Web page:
ICNF 2017 - 3rd International Conference on Natural Fibers

Leonardo Simon

Natural Fiber for Automotive Applications - Case Studies

 

Department of Chemical Engineering, University of Waterloo, Canada

Biography

Leonardo C. Simon is a Professor in the Department of Chemical Engineering at the University of Waterloo, in Canada. He joined the University of Waterloo in 2002. He teaches undergraduate (Materials Science and Engineering) and graduate courses (Polymer Science, Nanocomposites). His research areas include the synthesis, characterization and properties of polymer materials, nanocomposites and bioproducts. His research group uses nanotechnology, polymer science and engineering to develop new and enhanced thermoplastics and composites for applications in automotive, packaging and consumer goods.

Abstract

Natural fibers can be utilized in the preparation of polymer composites for many industries. The automotive sector has made several advances to increase the sustainability of cars by reducing weight with extensive use of thermoplastic composites. Glass fiber and talc are widely used in the formulation of thermoplastic composites in the automotive industry and set the benchmark for the balance of performance and cost. The use of renewable feedstock and natural fibers can bring many benefits to the composites in vehicles, such as reduction of carbon emissions using lightweight materials (fuel savings) and renewable contend. The reduced specific gravity of natural fibers compared to mineral counterparts (glass fiber or talc) have the potential to produce automotive parts with reduced weight thus creating a direct benefit; whereas the benefits of renewable content are more challenging to quantify. There are many examples in the open literature about the benefits of natural fibers to the physical properties of thermoplastic composites. However there are much fewer examples of applications of natural fibers in the automotive industry. Our research group has contributed to significant advances in agricultural fibers, specially wheat straw and oat hulls. This presentation will discuss the case study of thermoplastic composites based on polypropylene-straw fiber that was developed in collaboration with industrial partners and implement by Ford Motors. There are many challenges that still need to be better understood to further increase the utilization of natural fibers in manufacturing thermoplastics composites: feedstock availability and preparation, thermal stability and dispersion. This presentation will also discuss the role of the university in the industrial collaborations and how such collaboration can accelerate innovation.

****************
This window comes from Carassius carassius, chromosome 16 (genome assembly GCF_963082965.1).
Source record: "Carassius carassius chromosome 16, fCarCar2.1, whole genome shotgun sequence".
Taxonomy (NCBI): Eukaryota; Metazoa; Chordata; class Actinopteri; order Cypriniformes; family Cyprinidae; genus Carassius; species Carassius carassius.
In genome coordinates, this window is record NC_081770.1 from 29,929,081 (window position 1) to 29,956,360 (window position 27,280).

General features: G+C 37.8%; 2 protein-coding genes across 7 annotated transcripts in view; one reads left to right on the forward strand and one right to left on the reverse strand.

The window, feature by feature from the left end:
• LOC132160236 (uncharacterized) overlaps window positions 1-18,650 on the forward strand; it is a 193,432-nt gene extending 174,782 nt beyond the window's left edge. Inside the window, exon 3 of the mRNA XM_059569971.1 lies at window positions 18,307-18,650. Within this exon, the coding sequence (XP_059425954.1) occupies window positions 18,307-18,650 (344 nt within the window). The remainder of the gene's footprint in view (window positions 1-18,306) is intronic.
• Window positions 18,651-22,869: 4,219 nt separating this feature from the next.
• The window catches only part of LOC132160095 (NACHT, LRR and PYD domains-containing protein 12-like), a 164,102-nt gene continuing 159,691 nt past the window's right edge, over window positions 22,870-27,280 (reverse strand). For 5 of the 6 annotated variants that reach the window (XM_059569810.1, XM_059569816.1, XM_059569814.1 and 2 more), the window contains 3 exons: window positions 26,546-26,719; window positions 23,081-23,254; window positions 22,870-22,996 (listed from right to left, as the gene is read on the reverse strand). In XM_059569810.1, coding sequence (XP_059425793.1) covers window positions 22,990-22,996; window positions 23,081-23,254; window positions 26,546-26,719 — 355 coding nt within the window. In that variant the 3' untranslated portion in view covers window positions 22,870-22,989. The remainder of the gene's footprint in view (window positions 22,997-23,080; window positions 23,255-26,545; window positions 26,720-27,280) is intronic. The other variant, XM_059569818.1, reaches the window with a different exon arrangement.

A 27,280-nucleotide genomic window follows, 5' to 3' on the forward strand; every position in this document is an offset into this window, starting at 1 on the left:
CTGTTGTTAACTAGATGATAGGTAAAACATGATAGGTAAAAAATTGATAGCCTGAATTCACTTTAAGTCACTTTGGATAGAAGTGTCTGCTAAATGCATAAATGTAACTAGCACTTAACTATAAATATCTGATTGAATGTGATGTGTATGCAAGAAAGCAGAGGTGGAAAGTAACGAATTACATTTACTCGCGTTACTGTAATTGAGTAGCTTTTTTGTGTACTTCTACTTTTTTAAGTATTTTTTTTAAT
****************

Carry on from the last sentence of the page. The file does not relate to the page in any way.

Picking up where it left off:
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IMPORTANT DATES

Abstract submission

30th January 2017

Communication of acceptance

11st February 2017

Early Bird registration

31st March 2017

Award Application

31th March 2017